While the world’s attention turns to the 6,600 athletes competing in this week’s Gold Coast Commonwealth Games, it is the precision work happening behind the scenes that is ensuring that athletes competing across the 18 sports stay in top condition for their events. Australian Physiotherapy Association (APA) members are an integral part of every athlete’s support team.

Deputy head physiotherapist Kylie Holt has over 20 years’ experience working with elite athletes, and Gold Coast marks her third Commonwealth Games as an official of the Australian team. A talented junior national track and field athlete, Kylie chose to study physio after a series of injuries cut her athletic career short. However, her experience gives her a unique perspective on the mindset of elite athletes and how to keep them in peak physical condition. Her work involves treatment and review of the biomechanical, technical and injury rehabilitation aspects of athletes’ training regimens.

Kylie’s advice to competitors at the Games is “Stick to your normal routine of treatment and recovery. Don’t feel like you have to access more just because it is available. However, it is important that any new niggle or injury is assessed and managed early to ensure you get the most out of your competition days.”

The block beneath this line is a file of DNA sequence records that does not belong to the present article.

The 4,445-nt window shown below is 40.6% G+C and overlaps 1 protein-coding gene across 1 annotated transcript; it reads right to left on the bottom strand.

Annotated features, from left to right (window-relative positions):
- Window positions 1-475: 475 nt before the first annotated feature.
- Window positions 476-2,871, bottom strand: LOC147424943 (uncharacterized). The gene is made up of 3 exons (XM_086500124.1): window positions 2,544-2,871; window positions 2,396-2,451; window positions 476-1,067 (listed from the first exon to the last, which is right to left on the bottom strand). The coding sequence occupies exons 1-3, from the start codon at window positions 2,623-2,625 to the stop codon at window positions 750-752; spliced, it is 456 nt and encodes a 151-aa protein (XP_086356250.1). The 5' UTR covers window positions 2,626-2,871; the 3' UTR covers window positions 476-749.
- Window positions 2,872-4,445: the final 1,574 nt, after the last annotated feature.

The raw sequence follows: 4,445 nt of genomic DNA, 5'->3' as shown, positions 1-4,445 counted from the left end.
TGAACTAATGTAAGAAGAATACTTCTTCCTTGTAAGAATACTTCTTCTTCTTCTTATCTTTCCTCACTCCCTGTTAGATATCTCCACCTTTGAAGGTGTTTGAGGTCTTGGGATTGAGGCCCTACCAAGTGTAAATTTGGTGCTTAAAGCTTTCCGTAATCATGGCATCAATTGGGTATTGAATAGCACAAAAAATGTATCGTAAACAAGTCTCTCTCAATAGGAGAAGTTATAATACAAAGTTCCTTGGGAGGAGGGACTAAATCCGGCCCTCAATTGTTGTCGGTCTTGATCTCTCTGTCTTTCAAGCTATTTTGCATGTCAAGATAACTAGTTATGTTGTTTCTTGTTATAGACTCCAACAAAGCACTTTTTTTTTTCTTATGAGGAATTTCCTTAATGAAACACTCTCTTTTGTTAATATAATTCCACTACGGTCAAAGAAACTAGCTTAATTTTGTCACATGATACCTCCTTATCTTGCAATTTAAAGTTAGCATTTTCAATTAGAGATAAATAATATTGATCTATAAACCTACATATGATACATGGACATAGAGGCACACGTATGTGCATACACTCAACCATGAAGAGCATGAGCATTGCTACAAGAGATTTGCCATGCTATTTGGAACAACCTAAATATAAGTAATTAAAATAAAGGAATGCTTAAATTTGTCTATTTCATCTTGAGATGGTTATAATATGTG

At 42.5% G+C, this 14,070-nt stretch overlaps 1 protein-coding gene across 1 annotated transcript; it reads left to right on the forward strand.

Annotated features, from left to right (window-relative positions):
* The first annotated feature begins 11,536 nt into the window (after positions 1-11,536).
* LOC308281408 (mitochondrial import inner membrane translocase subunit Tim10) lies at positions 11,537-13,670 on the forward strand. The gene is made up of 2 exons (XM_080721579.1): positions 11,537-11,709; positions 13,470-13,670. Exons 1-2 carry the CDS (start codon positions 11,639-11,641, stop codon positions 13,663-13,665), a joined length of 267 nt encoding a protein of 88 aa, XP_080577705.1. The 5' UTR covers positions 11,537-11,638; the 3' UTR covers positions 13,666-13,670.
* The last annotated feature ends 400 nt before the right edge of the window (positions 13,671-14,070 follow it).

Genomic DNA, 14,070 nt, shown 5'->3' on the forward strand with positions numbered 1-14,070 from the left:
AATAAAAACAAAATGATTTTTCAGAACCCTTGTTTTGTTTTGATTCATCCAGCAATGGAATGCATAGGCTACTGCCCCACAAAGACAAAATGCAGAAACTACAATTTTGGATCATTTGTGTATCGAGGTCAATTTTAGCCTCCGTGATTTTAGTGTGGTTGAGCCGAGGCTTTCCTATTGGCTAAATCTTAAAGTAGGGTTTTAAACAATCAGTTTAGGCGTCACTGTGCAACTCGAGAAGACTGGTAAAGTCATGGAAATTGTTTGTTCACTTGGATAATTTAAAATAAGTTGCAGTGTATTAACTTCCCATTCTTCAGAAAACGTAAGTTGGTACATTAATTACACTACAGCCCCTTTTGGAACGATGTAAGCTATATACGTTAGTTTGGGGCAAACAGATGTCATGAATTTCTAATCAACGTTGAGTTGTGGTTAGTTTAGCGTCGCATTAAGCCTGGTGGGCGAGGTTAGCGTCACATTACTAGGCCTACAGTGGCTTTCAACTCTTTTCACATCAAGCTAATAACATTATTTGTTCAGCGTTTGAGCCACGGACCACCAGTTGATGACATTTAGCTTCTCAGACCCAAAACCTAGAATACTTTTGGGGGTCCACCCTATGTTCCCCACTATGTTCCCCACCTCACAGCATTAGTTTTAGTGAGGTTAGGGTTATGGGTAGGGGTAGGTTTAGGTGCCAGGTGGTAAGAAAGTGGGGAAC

Kylie will be working at the Games’ medical headquarters, where physios will work in shifts treating athletes from a range of sports and countries who do not bring their own support staff. Some of these sports include badminton, wrestling, diving, triathlon, weightlifting, beach volleyball and squash.

Michael Reynolds, chair of the APA’s Aboriginal and Torres Strait Islander Health Committee and head physio at Sydney’s Northern Tigers Football Club will be working at the Games Village Polyclinic, a multidisciplinary clinic delivering 24 hour injury and musculoskeletal assessment, diagnosis and treatment services for athletes. Treatments include GP primary care services and specialist sports injury care for all athletes and team officials and is particularly valuable to teams who do not have capacity to bring their own support staff.

“Working at the polyclinic will see physios treating and managing a really wide range of conditions, whether it be the acute phase of injuries, or continuing particular rehab treatments to ensure athletes get through their competition intact. This diversity often pushes our clinical expertise to the limit as we work to ensure the best outcomes for each athlete. It’s a great atmosphere and privilege to be working with some of the world’s best athletes.”

The APA has more than 25 elite sports physios working at the Games, with both Australian and international teams.

Kylie Holt and Michael Reynolds are available for further comment or interview.


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